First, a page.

Food inflation impacts everyone, but the impacts always vary widely. 2021 food inflation will be above average again, but it will be strongest in the “food away from home” category.
Food inflation matters to everyone, unlike used car inflation, the one-hit wonder of the May 2021 inflation report. According to the Bureau of Labor Statistics (BLS), used car prices jumped 10% year over year in the May 2021 report. However, for anyone who didn’t buy or sell a used car in May, the impact was not seen or felt. And, it’s just as likely that those used car prices will fall when the new car manufacturers start climbing out from under the semiconductor shortage currently holding them back.
The climb in food prices seldom goes backward. There are always variations between different food segments, but the factors increasing food inflation tend to stick. The Consumer Price Index for Food Away from Home posted a 4.0% Y/Y increase, while Food at Home Price Index increased .7% Y/Y, albeit from June 2020 sheltered-in-place index high1. While increasing costs for raw materials and shipping are contributing to prices increases2, labor cost growth is significantly impacting the food manufacturing and food retailing segments. Week after week, Wells Fargo’s conversations with food and agribusiness customers and prospects reflect labor scarcity and increasing wage competition.
Exactly how food inflation affects an individual depends on that person’s eating choices, and their first choice involves where to eat. According to the most recent BLS report, on average American consumers split their food spending 55% at home and 45% away from home as represented in the table below. That weighting reflects the impact of COVID, and people eating at home more often in 2020. However, it appears that consumers are now reverting to their old pre-pandemic habits, with restaurant and bar spending in April 2021 recovering to $65 billion, just slightly below the pre-COVID record of $66 billion in February 2020.
With the reduction in COVID restrictions, it is likely that by June 2021 spending for “food away from home” will set a new record. This strong demand combined with a tight labor market has many restaurants increasing their menu prices to cope, and to stay profitable. Additionally, restaurants and bars will continue their push to replace labor with technology both for customer-facing positions and behind the scenes.
In contrast to “food away from home”, the rate of increase for “food at home” inflation will be slower. This does not mean food items will get less expensive. Rather, it only reflects that the above-average increases of 2020 are sticking around, but fortunately, not accelerating.
This outlook might run counter to the general perception of rapidly rising food prices at the supermarket. However, Wells Fargo talks with many food producers and manufacturers that face competitors and industries with sufficient manufacturing capacity to make increasing prices difficult. To an important degree, supermarket purchase managers have become the gatekeepers of pricing. They demand proof of scarcity before they will accept any price increases. National retailers have purchase managers who have backgrounds in these industries and stay on top of the markets daily. So, this dynamic plays a big part in the food price volatility.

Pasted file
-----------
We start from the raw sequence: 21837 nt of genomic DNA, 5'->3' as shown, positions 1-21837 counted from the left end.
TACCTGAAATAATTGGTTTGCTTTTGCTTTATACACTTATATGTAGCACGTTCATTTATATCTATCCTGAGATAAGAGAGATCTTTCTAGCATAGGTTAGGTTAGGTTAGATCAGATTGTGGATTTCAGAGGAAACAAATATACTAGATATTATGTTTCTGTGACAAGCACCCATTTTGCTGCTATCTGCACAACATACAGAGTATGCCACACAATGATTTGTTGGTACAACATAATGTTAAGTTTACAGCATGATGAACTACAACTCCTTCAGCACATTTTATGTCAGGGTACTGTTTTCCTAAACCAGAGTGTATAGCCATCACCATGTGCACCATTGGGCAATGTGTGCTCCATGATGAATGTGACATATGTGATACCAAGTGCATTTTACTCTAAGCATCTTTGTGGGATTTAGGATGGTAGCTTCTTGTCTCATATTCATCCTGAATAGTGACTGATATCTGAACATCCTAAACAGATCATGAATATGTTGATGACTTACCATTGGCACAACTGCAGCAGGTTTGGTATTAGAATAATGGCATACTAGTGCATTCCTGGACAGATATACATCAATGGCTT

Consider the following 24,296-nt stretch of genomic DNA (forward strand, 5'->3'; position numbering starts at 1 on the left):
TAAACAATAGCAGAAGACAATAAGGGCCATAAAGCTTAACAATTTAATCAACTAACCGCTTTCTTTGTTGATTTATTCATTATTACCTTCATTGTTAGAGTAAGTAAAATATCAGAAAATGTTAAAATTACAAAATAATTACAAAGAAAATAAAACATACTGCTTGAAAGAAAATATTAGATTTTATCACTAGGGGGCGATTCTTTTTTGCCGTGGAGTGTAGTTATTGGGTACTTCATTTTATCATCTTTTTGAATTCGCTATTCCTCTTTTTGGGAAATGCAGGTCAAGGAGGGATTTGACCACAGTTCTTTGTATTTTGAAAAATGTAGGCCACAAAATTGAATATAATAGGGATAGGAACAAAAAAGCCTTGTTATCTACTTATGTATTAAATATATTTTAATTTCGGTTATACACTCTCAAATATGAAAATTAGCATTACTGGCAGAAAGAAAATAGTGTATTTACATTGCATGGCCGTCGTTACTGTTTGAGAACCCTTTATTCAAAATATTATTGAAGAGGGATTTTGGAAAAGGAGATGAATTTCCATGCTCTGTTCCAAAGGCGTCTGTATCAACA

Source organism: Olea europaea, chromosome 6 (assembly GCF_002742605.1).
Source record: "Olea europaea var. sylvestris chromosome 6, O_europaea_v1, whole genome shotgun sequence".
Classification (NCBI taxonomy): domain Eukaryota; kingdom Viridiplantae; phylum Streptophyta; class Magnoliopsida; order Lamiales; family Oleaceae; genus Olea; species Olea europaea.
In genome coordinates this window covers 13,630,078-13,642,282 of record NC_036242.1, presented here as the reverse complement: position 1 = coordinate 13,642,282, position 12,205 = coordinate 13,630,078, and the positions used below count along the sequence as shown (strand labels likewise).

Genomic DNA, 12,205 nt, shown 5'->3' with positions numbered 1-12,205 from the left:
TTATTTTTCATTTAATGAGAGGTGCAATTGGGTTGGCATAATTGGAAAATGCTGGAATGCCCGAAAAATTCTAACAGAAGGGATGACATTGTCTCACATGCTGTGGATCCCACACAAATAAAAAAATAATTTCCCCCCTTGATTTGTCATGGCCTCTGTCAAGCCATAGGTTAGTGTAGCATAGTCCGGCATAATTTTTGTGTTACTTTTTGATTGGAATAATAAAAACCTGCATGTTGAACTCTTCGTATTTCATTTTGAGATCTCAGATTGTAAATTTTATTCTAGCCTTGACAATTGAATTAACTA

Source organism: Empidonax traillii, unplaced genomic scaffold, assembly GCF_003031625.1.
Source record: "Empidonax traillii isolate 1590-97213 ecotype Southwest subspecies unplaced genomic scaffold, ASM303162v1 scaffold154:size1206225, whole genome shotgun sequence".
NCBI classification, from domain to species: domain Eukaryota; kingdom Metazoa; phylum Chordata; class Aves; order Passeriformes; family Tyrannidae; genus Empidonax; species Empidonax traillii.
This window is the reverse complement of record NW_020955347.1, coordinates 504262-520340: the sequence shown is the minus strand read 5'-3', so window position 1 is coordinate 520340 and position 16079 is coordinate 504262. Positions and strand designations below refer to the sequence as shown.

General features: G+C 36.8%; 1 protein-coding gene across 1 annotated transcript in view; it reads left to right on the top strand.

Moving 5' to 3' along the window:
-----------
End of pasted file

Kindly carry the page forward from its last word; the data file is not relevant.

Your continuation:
One key segment ―grains and oilseeds ― has the market’s attention. The grains and oilseeds markets have experienced a strong price increase from 2020 to 2021 year to date. This reflects a noticeable tightness in the carryout stocks of corn and soybeans.3 Sub-par growing years in 2019 and 2020 combined with a renewal of Chinese export demand caught the market off guard, leading to a sharp increase in prices. The statewide average for Iowa for corn was $3.28 per bushel in April 2020. The same measure jumped to $5.35 in April of 2021.4
This increase in feed costs, using industry averages, would add about $0.09 per pound to the cost of feeding a chicken. And, at the same time, other feed components such as soybean meal have also jumped.
$0.09 per pound may sound innocuous at first, but the 2020 average wholesale price of broiler meat was $0.67 a pound, and the retail price $2.01 a pound. This implies a 13% increase in the cost at the wholesale level just for the corn feed. In addition, the labor, energy and the feed components of these costs are rising at above-average rates compared to the last decade. These factors are rolling through the pork and beef complexes simultaneously. Given the tight margins in the competitive animal livestock sectors, these major costs will have to be passed along to the final consumer.
As always, at the consumer level, there will be different adjustments based on income levels. For higher income consumers around the world, they will simply accept these higher prices and consume the same amount of meat as before. For lower income consumers, they will reduce meat consumption and substitute other food items. One food’s demand loss is another food’s demand gain. This substitution ability mutes the perceived inflation impact. And, while consumers do not like to substitute, they will. So, this will keep food inflation at home from advancing even faster.